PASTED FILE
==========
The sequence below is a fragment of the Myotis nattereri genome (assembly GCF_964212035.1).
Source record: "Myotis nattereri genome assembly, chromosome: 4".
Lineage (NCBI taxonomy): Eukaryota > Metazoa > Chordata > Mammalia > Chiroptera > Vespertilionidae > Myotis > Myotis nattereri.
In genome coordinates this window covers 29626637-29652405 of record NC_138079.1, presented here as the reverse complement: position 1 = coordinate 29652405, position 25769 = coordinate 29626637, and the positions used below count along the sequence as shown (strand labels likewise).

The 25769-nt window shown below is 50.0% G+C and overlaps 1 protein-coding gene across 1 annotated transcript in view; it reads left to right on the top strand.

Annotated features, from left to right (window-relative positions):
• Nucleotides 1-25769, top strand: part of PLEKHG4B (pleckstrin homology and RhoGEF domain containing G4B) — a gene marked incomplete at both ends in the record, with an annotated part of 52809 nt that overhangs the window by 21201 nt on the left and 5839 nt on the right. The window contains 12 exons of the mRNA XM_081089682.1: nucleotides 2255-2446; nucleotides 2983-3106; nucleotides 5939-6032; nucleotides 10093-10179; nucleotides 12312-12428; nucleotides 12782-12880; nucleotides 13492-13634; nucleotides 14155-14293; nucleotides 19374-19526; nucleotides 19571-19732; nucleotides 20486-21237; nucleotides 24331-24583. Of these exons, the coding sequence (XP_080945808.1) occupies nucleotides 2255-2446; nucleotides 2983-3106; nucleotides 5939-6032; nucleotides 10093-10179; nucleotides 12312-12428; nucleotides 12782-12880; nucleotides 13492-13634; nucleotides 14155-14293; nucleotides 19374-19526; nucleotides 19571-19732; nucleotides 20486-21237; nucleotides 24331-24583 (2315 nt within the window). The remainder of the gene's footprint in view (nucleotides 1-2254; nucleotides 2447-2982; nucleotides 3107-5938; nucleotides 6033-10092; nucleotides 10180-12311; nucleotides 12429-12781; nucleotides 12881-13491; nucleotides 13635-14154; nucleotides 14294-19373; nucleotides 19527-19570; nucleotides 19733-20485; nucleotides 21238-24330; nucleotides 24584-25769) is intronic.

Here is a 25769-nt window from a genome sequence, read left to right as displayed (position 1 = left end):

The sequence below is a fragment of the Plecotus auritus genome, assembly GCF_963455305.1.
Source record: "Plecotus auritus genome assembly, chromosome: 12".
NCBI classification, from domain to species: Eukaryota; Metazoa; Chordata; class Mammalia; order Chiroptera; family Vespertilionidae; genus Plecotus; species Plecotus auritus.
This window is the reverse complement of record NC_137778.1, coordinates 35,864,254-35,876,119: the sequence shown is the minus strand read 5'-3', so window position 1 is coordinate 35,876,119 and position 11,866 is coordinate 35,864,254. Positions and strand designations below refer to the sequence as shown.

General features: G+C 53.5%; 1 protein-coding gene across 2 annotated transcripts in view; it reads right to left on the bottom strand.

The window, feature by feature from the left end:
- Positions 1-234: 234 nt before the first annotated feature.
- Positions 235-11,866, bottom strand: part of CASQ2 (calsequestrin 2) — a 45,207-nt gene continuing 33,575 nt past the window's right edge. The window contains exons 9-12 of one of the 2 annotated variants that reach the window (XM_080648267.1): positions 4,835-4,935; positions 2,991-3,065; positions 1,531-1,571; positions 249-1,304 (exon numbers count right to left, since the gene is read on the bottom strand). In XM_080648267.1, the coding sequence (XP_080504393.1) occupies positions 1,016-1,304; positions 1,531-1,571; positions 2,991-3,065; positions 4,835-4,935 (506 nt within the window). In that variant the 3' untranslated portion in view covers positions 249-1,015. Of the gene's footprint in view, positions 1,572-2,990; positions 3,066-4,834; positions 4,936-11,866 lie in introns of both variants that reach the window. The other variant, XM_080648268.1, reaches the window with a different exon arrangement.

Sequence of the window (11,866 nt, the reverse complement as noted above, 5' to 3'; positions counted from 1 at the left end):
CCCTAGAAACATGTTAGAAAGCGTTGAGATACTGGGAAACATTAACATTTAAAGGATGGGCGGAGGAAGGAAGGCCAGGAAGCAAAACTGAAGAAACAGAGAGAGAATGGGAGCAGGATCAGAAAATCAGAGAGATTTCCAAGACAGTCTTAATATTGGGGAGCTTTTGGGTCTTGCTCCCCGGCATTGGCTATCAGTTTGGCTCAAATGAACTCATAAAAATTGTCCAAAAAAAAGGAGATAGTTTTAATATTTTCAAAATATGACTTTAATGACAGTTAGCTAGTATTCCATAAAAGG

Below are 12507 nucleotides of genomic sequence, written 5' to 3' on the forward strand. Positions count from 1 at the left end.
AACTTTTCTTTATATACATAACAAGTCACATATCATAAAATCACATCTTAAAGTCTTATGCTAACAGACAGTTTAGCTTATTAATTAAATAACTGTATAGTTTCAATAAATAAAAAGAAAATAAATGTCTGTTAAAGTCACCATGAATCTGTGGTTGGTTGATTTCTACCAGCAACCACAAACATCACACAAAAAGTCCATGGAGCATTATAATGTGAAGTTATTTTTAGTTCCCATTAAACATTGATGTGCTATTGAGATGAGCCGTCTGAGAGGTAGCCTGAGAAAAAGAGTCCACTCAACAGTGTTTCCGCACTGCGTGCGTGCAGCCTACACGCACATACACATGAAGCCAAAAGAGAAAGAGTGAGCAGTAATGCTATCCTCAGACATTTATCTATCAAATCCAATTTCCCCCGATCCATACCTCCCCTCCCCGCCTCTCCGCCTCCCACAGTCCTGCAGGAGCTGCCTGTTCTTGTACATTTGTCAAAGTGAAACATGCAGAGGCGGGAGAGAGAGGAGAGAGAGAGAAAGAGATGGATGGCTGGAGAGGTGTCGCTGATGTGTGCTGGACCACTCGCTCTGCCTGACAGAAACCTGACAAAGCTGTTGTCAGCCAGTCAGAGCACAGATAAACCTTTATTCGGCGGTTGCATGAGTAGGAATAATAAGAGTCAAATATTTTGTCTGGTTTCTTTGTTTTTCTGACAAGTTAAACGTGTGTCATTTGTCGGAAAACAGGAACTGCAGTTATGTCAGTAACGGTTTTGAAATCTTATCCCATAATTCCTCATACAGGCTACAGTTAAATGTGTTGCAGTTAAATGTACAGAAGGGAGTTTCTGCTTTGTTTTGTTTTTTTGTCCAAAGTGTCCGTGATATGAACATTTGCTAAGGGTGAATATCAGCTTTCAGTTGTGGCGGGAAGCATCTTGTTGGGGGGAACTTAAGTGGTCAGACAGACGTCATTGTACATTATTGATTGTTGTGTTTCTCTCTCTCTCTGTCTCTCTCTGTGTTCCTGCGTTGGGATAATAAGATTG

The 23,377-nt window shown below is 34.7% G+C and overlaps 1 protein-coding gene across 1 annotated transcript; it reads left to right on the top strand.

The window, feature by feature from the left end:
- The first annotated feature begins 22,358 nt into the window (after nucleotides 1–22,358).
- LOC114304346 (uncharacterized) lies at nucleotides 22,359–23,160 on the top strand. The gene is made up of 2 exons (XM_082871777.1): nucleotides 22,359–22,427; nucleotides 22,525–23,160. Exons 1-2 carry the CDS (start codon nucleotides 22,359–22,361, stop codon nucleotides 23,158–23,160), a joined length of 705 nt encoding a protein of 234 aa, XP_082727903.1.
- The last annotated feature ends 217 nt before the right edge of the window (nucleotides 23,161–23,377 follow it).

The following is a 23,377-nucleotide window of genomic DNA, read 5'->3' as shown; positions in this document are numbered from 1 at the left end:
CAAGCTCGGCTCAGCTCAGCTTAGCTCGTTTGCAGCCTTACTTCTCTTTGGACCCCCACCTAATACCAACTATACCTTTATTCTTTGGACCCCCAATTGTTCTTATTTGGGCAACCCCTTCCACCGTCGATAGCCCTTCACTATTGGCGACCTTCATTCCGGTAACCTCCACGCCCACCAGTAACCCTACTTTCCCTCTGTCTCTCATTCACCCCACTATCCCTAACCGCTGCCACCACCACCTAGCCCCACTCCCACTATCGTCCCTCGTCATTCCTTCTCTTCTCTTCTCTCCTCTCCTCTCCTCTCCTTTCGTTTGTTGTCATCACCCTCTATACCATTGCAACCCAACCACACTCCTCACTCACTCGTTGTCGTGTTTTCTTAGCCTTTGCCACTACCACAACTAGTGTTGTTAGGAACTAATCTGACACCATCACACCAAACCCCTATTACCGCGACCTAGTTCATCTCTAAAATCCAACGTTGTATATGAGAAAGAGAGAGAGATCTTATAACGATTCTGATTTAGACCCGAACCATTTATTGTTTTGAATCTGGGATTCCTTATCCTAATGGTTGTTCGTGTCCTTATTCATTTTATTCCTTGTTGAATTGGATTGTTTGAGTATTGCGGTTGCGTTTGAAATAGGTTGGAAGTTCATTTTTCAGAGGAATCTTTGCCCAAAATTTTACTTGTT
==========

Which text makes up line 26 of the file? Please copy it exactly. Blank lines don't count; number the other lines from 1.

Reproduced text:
The following is a 23,377-nucleotide window of genomic DNA, read 5'->3' as shown; positions in this document are numbered from 1 at the left end: